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Harvard Medical School

  1. New Organ “Supercooling” Technique Could Save Lives of Those on Transplant Lists

    Not be confused with "Super Cool."

    Too many people die each year waiting on organ transplant lists, but a new technique could increase the number of available, viable organs. The technique, developed at Harvard, "supercools" the organ while pumping it full of nutrients and oxygen, making it last up to three times longer. That can save a lot of lives.

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  2. Rhesus Monkeys Can Do Math, Time to Trade in Your TI-84 and Get Yourself a Math Monkey

    Alright. Your calculator is still probably better at math, but it's not as cute.

    As the saying goes, if you put 100 monkeys with typewriters in a room long enough, you'll get Hamlet. That's not true, but apparently if you put some rhesus monkeys in a room with numbers and reward them for choosing the right one long enough, you can get them to do math.

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  3. Guinea Pig Turned Into Living Battery, The Matrix One Step Closer To Just Being Our Lives

    You may think of guinea pigs as just furry little machines designed to process alfalfa into poop, but they are so much more than that! They are furry little poop machines that also make convenient batteries, like potatoes, that have fur and squeal! It's not just them, either -- pretty much any mammal can be turned into a battery, courtesy of our highly conductive inner ears, meaning the plot of The Matrix just got more plausible.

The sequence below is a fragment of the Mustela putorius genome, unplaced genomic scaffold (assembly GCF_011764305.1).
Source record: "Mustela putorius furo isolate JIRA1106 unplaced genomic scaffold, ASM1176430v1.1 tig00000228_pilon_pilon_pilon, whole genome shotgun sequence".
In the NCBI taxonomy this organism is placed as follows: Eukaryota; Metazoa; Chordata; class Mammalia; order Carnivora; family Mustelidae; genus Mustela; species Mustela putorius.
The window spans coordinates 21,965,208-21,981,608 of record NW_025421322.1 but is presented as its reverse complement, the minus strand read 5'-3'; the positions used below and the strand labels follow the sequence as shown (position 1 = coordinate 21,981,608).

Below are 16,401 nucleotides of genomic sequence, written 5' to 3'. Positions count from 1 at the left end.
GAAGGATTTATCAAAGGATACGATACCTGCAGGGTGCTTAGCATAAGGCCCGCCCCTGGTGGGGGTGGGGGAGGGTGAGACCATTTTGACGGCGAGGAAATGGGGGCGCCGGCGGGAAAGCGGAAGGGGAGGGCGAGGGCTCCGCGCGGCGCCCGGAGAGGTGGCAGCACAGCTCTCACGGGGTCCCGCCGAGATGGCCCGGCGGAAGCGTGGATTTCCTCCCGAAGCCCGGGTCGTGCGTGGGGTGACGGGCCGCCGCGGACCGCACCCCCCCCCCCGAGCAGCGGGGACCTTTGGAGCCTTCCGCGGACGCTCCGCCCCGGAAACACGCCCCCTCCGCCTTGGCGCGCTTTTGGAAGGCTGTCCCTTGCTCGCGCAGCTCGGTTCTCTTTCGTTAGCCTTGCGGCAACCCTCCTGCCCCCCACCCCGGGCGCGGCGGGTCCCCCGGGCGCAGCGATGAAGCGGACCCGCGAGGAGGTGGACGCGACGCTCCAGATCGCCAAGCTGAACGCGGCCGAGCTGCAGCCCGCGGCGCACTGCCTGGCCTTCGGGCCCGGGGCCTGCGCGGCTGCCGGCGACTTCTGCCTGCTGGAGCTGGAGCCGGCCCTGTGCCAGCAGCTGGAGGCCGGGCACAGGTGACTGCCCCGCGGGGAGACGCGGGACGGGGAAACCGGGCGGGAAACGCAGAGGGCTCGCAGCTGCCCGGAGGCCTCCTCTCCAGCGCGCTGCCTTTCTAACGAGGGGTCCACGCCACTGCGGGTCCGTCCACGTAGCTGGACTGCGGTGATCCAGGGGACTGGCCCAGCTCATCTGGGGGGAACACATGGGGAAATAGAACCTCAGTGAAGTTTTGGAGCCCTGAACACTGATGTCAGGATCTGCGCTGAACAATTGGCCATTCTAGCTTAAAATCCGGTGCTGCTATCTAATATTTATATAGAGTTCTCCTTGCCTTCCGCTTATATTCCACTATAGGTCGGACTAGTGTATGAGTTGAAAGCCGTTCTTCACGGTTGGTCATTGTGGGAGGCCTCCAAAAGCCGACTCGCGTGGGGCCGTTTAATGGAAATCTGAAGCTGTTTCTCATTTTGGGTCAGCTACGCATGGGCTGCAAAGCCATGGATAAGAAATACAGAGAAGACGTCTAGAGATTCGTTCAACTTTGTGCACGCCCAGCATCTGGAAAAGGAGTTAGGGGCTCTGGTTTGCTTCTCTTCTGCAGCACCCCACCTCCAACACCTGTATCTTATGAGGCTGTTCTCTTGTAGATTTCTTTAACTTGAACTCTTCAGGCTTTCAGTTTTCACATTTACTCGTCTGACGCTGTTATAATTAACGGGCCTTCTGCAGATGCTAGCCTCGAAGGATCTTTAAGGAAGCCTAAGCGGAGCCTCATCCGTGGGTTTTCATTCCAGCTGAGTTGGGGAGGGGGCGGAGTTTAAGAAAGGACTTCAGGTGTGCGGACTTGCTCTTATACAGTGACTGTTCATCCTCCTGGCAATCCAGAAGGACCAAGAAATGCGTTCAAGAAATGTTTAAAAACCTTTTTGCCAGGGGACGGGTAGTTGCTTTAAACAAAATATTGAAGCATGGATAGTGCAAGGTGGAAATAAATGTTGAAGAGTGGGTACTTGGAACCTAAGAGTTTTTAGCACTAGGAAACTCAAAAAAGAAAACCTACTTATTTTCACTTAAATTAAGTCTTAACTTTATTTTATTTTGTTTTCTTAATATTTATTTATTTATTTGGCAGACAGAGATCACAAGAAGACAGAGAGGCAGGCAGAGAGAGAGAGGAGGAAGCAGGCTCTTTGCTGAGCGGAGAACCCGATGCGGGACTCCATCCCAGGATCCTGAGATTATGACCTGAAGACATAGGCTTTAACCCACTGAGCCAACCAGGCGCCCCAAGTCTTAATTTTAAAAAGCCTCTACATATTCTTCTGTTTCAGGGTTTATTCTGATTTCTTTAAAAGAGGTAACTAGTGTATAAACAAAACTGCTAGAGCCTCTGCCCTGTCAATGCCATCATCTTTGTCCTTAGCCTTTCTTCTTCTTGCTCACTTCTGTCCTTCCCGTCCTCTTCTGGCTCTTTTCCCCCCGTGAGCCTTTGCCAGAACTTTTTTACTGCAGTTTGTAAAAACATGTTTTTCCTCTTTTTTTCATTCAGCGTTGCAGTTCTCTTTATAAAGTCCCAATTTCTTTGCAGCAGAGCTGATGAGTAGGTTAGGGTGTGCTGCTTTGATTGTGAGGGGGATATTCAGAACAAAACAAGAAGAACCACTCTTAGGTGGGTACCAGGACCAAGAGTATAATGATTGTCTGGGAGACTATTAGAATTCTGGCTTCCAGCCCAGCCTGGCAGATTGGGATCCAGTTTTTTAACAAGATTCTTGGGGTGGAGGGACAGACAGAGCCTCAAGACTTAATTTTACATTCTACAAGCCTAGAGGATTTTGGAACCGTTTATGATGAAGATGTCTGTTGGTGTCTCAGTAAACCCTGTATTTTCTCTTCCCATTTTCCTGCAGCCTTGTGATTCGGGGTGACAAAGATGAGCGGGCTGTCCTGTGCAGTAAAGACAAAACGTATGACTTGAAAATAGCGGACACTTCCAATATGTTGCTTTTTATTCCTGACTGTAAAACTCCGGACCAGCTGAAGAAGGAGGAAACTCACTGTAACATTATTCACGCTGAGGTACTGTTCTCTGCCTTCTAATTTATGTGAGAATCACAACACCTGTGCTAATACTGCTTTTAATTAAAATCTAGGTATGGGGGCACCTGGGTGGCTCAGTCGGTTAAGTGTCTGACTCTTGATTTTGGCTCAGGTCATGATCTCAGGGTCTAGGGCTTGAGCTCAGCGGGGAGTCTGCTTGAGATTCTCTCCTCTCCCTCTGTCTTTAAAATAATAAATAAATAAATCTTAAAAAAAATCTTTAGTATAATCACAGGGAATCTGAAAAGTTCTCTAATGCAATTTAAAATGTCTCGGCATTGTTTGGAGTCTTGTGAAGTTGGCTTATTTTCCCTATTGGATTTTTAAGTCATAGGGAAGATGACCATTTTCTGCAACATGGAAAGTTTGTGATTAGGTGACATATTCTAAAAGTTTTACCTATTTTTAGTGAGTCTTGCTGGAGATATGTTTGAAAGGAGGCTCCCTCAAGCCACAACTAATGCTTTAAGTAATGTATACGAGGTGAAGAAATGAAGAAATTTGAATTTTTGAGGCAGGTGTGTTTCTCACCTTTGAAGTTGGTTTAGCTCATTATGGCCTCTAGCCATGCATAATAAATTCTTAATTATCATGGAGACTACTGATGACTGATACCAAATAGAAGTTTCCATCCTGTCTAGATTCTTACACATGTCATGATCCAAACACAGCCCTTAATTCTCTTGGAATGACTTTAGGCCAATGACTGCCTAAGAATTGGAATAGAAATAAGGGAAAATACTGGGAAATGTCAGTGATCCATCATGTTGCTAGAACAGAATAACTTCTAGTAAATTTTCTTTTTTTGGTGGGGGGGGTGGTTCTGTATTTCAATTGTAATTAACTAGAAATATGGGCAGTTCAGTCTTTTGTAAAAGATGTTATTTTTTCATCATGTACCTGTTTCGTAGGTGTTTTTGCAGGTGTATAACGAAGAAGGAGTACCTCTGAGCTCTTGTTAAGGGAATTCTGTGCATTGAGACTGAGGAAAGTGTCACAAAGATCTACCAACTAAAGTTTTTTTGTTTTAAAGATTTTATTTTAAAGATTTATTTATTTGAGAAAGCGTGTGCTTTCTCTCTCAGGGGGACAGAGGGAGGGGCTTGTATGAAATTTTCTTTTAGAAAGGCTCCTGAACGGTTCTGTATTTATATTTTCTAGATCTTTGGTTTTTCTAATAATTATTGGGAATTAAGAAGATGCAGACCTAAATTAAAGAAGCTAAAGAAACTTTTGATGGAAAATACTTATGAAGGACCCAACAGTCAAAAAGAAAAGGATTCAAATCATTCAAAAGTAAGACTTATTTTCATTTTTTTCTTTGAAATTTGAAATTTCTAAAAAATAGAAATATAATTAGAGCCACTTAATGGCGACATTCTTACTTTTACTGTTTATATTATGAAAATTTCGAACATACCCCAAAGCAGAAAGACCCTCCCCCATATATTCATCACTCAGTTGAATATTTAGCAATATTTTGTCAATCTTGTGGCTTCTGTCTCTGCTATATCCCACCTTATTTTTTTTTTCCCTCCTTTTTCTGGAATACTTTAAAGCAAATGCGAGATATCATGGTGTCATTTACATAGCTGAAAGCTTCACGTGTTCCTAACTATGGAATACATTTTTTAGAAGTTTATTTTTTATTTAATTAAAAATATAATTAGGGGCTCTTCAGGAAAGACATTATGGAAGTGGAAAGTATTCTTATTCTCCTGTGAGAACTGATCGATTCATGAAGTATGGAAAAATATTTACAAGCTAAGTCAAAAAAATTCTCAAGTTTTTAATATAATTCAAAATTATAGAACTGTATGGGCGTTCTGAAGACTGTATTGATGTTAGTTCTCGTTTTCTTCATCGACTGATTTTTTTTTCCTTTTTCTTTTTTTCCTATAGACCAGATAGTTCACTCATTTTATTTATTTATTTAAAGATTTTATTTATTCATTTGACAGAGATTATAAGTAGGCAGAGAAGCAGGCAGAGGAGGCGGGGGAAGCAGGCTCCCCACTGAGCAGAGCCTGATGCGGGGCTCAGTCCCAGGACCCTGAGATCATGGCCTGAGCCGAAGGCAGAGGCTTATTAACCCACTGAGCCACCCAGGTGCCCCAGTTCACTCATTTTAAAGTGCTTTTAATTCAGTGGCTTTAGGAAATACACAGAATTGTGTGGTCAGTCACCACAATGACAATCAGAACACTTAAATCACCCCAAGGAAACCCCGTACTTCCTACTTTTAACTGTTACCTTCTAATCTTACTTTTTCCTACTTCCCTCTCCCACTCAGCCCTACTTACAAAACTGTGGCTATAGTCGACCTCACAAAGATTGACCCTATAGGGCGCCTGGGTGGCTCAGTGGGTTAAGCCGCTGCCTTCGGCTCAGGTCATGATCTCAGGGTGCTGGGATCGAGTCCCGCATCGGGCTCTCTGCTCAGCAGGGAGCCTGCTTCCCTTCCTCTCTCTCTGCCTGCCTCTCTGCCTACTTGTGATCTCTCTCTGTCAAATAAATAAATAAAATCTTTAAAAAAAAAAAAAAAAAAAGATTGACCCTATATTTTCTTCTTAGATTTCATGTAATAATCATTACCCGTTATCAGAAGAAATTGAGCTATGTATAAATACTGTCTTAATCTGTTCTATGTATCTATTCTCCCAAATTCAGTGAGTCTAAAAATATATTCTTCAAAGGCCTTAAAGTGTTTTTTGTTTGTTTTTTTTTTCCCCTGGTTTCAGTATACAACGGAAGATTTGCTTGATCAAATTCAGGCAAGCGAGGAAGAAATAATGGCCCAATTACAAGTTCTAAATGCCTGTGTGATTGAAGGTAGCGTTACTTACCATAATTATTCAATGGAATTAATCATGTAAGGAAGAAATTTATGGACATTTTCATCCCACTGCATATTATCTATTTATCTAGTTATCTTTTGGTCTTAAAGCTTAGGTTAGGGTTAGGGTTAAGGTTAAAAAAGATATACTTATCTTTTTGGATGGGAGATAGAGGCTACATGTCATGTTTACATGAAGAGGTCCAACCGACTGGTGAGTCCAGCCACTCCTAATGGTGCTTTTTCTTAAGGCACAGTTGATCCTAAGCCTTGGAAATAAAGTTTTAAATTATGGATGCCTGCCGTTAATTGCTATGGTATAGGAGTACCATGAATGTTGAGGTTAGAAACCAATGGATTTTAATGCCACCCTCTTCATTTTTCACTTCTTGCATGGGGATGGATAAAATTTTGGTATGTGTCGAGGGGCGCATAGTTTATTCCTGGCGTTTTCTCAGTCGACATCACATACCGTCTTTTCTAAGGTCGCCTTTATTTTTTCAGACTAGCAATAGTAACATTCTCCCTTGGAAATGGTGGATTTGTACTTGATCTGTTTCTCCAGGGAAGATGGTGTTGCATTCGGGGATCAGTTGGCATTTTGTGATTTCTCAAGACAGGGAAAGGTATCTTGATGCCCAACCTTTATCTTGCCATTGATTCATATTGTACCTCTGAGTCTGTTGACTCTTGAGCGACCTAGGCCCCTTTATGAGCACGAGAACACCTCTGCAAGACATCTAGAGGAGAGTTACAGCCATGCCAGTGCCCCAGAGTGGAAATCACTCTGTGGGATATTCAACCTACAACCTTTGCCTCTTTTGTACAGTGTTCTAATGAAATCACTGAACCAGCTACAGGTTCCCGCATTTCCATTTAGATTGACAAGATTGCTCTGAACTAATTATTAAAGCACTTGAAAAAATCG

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  4. We May Have Finally Figured Out What Makes The Placebo Response Tick

    For as large a role as it plays in modern medicine -- from testing to treatment -- the mechanics of the placebo effect remain a remarkably ill-understood mystery. A team of researchers at Boston's Beth Israel Deaconess Medical Center and Harvard Medical School may have just had a break in the case, though. According to a study published in the journal PLoS ONE, the researchers have identified the first ever genetic difference between patients who respond to placeboes and patients who don't. Finding a genetic marker for the placebo effect might impact how some diseases are treated, but its real value could be in revolutionizing the way clinical trials are conducted and new drugs are approved for use.

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  5. Study Shows Coffee Can Help Prevent Depression, Empty Coffee Cups

    If you need a study to tell you that coffee may prevent depression, you probably don't drink coffee. If you did, you would know that its magical, motivational properties can compel you to accomplish tasks with reckless abandon in a delightful, suddenly-I-don't-hate-being-alive-this-morning sort of way. Well, a study of 50,000 female nurses published in the Archives of Internal Medicine shows that coffee (but only the real, caffeinated stuff) reduces the occurrence of depression, in women at least. Doctors, being doctors, are suggesting more study rather than suggesting that women start drinking more coffee. Ladies, allow me to suggest that you start drinking more coffee. The study, orchestrated by doubtlessly caffeinated folks from The Harvard Medical School, tracked the involved nurses for an entire decade, relying on self-reporting to record their coffee consumption. The results were that out of the 2,600 who developed varying degrees of depression, coffee drinking was not popular. In comparison to the non-drinkers who had one cup or less per week, women who drank two to three cups a day where 15% less likely to become depressed; the guzzlers who drank four or more were 20% less likely, assuming no one tried to pry them off the coffee maker.

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